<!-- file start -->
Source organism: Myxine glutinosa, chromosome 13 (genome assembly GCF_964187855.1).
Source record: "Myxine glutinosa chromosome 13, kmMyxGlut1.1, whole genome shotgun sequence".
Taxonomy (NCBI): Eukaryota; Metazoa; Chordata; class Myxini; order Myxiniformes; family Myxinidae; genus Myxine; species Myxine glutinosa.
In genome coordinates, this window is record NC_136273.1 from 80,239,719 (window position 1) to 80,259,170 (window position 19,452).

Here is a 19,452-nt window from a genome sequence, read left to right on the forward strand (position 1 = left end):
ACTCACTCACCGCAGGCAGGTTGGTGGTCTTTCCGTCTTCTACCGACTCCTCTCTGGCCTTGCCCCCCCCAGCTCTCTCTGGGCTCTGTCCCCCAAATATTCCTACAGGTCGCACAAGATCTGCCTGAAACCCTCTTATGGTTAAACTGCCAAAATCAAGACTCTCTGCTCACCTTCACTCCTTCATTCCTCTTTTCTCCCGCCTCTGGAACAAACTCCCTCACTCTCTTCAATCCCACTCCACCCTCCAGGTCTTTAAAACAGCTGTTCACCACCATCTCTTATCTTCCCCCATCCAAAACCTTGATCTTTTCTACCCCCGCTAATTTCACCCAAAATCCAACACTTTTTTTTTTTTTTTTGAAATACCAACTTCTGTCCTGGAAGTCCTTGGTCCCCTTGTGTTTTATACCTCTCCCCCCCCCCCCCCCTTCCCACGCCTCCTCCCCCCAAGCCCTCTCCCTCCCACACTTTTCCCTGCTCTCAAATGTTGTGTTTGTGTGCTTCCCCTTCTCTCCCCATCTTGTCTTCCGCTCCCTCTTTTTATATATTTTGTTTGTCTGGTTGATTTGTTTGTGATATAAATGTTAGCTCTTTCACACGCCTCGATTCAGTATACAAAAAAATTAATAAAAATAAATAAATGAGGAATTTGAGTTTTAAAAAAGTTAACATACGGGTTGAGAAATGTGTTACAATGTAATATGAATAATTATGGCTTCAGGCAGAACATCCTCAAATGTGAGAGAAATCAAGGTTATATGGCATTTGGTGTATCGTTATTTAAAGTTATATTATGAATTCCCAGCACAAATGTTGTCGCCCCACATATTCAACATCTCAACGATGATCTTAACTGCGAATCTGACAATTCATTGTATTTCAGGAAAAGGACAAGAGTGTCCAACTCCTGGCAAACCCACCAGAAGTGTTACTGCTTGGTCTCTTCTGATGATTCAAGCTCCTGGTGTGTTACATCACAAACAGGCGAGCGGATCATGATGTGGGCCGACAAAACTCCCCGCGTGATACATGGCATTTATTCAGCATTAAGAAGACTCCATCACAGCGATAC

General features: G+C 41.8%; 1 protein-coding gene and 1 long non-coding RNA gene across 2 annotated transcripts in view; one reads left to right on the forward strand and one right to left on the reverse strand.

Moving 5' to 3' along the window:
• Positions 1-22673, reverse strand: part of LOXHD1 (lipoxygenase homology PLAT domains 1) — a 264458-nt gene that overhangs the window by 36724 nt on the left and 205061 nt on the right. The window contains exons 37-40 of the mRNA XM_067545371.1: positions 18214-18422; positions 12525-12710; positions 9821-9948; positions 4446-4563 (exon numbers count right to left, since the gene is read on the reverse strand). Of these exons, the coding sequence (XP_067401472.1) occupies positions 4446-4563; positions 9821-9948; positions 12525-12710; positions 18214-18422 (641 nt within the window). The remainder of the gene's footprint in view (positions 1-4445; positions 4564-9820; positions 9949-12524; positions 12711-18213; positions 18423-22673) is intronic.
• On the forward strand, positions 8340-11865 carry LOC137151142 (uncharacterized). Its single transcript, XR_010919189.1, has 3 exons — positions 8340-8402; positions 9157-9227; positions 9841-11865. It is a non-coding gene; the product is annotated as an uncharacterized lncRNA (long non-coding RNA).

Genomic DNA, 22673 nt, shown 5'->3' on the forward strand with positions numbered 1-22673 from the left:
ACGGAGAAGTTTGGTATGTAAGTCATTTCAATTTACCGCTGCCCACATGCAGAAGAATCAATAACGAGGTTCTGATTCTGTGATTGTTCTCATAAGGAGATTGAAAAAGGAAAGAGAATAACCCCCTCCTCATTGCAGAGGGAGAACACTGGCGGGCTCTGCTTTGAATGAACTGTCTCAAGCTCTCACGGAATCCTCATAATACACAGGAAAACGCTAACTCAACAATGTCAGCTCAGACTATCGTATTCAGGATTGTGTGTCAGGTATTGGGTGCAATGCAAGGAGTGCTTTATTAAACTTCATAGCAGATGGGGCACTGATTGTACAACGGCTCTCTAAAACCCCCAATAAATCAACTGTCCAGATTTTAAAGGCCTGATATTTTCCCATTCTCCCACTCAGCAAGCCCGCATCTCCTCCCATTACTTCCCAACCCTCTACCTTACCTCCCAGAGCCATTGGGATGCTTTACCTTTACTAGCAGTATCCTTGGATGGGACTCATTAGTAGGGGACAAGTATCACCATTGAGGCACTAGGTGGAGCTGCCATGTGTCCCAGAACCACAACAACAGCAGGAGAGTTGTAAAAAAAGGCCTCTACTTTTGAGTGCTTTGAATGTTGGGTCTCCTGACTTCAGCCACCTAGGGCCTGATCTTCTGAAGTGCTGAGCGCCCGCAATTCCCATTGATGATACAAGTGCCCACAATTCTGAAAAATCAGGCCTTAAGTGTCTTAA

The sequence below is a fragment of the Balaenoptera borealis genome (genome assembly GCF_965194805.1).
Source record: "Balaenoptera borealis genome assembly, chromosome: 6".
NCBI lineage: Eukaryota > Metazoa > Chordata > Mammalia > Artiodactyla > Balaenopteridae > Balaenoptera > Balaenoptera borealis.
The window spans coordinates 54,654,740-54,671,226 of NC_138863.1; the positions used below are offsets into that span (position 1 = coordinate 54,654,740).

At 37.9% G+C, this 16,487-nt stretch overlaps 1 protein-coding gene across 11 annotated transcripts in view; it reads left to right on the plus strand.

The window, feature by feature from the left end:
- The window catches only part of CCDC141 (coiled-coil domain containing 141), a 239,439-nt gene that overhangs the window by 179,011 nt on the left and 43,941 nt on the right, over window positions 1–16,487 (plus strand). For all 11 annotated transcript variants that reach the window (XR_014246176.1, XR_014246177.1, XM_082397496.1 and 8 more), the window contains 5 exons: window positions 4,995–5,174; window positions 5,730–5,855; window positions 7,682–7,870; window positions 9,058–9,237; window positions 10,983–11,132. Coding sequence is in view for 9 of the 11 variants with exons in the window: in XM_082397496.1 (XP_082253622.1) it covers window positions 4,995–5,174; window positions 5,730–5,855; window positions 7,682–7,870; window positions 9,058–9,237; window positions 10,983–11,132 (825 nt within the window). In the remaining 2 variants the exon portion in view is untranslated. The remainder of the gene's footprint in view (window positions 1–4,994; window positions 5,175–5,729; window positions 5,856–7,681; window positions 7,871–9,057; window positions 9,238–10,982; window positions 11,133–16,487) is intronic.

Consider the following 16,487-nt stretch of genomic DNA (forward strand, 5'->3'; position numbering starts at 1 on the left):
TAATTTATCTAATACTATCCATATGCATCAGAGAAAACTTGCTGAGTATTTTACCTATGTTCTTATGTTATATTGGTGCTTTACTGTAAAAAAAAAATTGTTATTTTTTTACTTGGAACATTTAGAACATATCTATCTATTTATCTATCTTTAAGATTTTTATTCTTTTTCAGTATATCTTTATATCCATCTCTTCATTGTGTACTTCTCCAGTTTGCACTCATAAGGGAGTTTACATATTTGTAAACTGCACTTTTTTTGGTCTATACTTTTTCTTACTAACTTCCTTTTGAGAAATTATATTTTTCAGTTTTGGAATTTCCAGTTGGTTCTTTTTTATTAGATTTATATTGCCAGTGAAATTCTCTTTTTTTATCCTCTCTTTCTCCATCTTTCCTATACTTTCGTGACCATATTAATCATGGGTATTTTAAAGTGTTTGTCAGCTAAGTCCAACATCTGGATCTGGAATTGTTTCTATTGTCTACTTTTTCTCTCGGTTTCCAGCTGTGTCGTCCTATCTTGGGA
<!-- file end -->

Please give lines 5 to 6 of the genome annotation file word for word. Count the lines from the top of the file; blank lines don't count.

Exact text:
Here is a 19,452-nt window from a genome sequence, read left to right on the forward strand (position 1 = left end):
ACTCACTCACCGCAGGCAGGTTGGTGGTCTTTCCGTCTTCTACCGACTCCTCTCTGGCCTTGCCCCCCCCAGCTCTCTCTGGGCTCTGTCCCCCAAATATTCCTACAGGTCGCACAAGATCTGCCTGAAACCCTCTTATGGTTAAACTGCCAAAATCAAGACTCTCTGCTCACCTTCACTCCTTCATTCCTCTTTTCTCCCGCCTCTGGAACAAACTCCCTCACTCTCTTCAATCCCACTCCACCCTCCAGGTCTTTAAAACAGCTGTTCACCACCATCTCTTATCTTCCCCCATCCAAAACCTTGATCTTTTCTACCCCCGCTAATTTCACCCAAAATCCAACACTTTTTTTTTTTTTTTTGAAATACCAACTTCTGTCCTGGAAGTCCTTGGTCCCCTTGTGTTTTATACCTCTCCCCCCCCCCCCCCCTTCCCACGCCTCCTCCCCCCAAGCCCTCTCCCTCCCACACTTTTCCCTGCTCTCAAATGTTGTGTTTGTGTGCTTCCCCTTCTCTCCCCATCTTGTCTTCCGCTCCCTCTTTTTATATATTTTGTTTGTCTGGTTGATTTGTTTGTGATATAAATGTTAGCTCTTTCACACGCCTCGATTCAGTATACAAAAAAATTAATAAAAATAAATAAATGAGGAATTTGAGTTTTAAAAAAGTTAACATACGGGTTGAGAAATGTGTTACAATGTAATATGAATAATTATGGCTTCAGGCAGAACATCCTCAAATGTGAGAGAAATCAAGGTTATATGGCATTTGGTGTATCGTTATTTAAAGTTATATTATGAATTCCCAGCACAAATGTTGTCGCCCCACATATTCAACATCTCAACGATGATCTTAACTGCGAATCTGACAATTCATTGTATTTCAGGAAAAGGACAAGAGTGTCCAACTCCTGGCAAACCCACCAGAAGTGTTACTGCTTGGTCTCTTCTGATGATTCAAGCTCCTGGTGTGTTACATCACAAACAGGCGAGCGGATCATGATGTGGGCCGACAAAACTCCCCGCGTGATACATGGCATTTATTCAGCATTAAGAAGACTCCATCACAGCGATAC